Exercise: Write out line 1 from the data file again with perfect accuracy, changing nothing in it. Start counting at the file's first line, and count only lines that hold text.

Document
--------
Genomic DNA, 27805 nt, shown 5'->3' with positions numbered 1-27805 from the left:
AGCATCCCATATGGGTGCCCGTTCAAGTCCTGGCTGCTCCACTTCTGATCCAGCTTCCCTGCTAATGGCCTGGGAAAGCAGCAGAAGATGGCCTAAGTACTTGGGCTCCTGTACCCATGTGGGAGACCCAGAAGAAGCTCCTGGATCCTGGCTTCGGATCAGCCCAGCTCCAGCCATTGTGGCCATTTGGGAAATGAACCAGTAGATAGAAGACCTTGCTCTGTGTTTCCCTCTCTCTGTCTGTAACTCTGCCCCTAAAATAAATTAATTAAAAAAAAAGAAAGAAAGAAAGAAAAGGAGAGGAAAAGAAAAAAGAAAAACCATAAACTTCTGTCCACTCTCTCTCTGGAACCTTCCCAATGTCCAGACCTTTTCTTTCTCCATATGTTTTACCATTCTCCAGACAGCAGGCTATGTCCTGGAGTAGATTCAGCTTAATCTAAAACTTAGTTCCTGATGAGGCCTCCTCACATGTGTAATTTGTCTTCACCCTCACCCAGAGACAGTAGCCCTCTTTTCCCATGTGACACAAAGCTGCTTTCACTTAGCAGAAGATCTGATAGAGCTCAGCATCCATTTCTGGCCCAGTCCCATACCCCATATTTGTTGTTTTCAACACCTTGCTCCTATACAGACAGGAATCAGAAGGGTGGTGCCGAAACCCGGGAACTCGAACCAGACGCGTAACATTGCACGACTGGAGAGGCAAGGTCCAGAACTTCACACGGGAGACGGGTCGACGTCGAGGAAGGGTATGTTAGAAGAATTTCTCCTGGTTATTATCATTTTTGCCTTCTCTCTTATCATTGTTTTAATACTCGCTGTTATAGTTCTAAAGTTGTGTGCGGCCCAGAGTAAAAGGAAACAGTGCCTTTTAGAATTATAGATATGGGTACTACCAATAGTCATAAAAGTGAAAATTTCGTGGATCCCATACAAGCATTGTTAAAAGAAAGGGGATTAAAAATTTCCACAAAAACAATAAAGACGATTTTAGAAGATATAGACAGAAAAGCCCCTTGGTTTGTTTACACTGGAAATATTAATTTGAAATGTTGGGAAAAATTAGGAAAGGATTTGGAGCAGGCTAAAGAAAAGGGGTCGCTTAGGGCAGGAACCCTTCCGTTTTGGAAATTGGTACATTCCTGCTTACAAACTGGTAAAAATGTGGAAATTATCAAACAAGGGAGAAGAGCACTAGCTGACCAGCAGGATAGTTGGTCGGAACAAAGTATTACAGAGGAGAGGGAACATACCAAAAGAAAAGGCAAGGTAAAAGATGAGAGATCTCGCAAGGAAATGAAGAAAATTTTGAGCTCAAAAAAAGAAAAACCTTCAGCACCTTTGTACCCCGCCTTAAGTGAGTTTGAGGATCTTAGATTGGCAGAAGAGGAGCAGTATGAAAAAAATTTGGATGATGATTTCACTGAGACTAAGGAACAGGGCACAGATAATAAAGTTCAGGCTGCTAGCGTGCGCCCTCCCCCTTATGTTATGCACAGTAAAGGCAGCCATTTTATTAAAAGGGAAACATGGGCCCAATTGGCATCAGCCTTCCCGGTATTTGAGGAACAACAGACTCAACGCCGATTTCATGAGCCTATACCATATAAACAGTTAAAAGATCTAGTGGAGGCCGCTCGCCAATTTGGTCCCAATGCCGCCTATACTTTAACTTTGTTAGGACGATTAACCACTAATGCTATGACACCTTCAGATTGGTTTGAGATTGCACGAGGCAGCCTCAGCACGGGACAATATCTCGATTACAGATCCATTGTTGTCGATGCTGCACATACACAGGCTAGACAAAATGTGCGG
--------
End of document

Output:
Genomic DNA, 27805 nt, shown 5'->3' with positions numbered 1-27805 from the left: